Senate seeks to calm row over gays in army
Tuesday 30 March 1993
As the Senate Armed Services Committee hearings on whether to lift the half-century-old ban opened before a packed audience on Capitol Hill, the battle lines were more sharply drawn than ever, with polls suggesting that public opinion too is split down the middle on the issue.
Ranged against the idea, at least in the original form put forward by the President, are virtually the entire US military establishment and - almost certainly - a majority of the Senate, headed by the Committee's influential chairman, Senator Sam Nunn of Georgia.
No less intense, however, is support from liberal groups led by the powerful gay-rights lobby, which plans demonstrations and protests over the 12 weeks the hearings are scheduled to last, spearheaded by a march on Washington in mid-April.
Right now, the prospects of bridging the gap look thin. President Clinton's first attempt to do so last week, when he suggested homosexuals might be confined to certain duties, only succeeded in enraging gay groups, who argue that this would amount to creation of 'second-class soldiers' - a discrimination they say would violate the constitution. And how, others ask, could homosexuals be identified if they were not obliged to disclose their sexual leanings when they joined the armed services?
At yesterday's opening session, Mr Nunn hinted at what has been called a 'don't ask, don't tell, don't flaunt' formula - in other words, little different from the temporary ruling now in force, until Defence Secretary Les Aspin comes up with a definitive policy by mid-July. That falls far short of the demands of homosexual-rights activists, who see this high-profile controversy as an opportunity to further their campaign for full recognition in every walk of life.
Their opponents present a vision of a military held hostage by gay groups emboldened by a lifting of the ban to insist on equal benefits for unmarried homosexual partners. Worse still, they argue, the combat effectiveness and 'unit cohesion' of the US armed forces would be dangerously undermined.
For Mr Clinton, there is the separate, potentially massive political risk of alienating fellow Democrats such as Senator Nunn at the very moment he needs party unity to push through his economic package. As Senate Republican leader Bob Dole put it at the weekend, the President is in 'very deep water'.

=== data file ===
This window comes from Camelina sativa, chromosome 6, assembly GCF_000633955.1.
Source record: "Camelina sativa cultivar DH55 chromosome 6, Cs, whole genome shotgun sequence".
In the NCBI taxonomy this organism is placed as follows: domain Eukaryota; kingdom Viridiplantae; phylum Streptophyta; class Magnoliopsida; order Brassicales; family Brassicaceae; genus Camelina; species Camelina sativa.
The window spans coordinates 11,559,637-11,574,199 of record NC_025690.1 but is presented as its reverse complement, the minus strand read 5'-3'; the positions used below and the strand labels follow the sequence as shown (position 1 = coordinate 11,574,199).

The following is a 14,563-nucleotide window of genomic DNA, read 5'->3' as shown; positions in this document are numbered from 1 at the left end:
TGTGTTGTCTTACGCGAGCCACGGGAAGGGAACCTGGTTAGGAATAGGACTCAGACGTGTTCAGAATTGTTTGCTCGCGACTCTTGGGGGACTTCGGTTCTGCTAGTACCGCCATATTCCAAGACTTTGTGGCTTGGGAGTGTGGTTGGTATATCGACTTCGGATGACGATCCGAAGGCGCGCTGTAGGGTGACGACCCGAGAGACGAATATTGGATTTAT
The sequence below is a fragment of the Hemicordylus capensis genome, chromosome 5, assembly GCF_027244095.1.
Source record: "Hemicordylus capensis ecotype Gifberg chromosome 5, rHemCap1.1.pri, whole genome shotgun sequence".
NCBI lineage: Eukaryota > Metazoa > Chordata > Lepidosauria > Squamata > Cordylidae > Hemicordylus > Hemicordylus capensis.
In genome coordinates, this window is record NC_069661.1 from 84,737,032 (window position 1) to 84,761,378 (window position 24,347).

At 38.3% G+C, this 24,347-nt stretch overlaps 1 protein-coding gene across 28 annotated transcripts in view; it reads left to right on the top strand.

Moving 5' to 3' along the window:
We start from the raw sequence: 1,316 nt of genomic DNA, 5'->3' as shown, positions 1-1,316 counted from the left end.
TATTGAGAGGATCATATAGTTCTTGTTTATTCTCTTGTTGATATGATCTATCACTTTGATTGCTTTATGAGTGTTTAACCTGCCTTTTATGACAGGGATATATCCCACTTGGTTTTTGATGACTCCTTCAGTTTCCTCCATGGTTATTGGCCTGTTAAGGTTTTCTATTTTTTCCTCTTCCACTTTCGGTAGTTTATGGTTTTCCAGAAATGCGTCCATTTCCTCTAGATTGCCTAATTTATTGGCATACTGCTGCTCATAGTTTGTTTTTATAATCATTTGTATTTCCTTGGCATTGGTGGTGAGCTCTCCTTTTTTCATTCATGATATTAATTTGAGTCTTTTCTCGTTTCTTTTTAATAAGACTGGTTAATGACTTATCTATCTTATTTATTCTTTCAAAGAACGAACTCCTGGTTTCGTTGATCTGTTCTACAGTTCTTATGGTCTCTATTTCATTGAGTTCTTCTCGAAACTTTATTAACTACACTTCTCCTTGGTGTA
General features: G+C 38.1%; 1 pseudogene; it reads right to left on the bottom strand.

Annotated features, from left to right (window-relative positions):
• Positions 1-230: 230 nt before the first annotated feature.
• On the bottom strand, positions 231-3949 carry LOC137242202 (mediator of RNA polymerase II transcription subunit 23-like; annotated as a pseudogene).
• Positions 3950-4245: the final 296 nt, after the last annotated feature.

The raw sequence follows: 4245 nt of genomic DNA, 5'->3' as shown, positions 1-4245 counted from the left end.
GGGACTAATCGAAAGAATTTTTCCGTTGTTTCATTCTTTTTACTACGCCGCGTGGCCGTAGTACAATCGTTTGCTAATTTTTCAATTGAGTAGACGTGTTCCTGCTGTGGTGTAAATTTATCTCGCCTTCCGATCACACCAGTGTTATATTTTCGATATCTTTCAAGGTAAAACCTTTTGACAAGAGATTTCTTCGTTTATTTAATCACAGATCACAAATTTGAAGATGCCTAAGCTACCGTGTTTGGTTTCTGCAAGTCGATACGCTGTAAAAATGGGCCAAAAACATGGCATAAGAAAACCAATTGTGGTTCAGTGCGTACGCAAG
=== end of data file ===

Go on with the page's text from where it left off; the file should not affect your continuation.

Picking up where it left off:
Mr Clinton's response is to walk the tightrope between the 'status' and 'behaviour' of homosexual servicemen. But, warns Mr Nunn, 'when you declare your status, you are describing your behaviour'.
Easter egg hunt horror as mother finds dead body under deck of house
Missing Malaysia Airlines Flight MH370: Wreckage could be found within a week as search reaches 'very critical juncture', says minister
South Korea ferry disaster: Released transcripts show chaos and confusion in the moments before ferry sinks
Unbeliebable: The White House offer 'no comment' to anti-Justin Bieber petition
Loch Ness Monster found on Apple Maps?
The food poverty scandal that shames Britain: Nearly 1m people rely on handouts to eat – and benefit reforms may be to blame
Scottish independence: It is the English who should be on their knees, begging the Scots to vote ‘No’
Nigel Farage fatigue? Half of voters ‘immune’ to Ukip’s appeal
'Sinful': Video of British Muslims dancing to Pharrell Williams's hit Happy comes under attack
Nigel Farage: I’m taking on the status quo, and the Establishment’s fighting back
Refugee facing deportation from Sweden saved by fellow passengers refusing to let plane leave
- 1 Easter egg hunt horror as mother finds dead body under deck of house
- 2 A bottle of wine a day is not bad for you and abstaining is worse than drinking, scientist claims
- 3 Unbeliebable: The White House offer 'no comment' to anti-Justin Bieber petition
- 4 Loch Ness Monster found on Apple Maps?
- 5 How We Met: Alison Moyet & Emma Kennedy: 'I knew we'd be friends because she was happy to make a prat of herself'
£130 - £140 per day: Randstad Education Ilford: Secondary Geography Teacher Lo...
£55 - £70 per day: Randstad Education Cheshire: Are you a dynamic and energeti...
Negotiable: Randstad Education Group: SEN TAs, LSAs and Support Workers needed...
£50000 - £60000 per annum: Pro-Recruitment Group: The Sheffield office of this...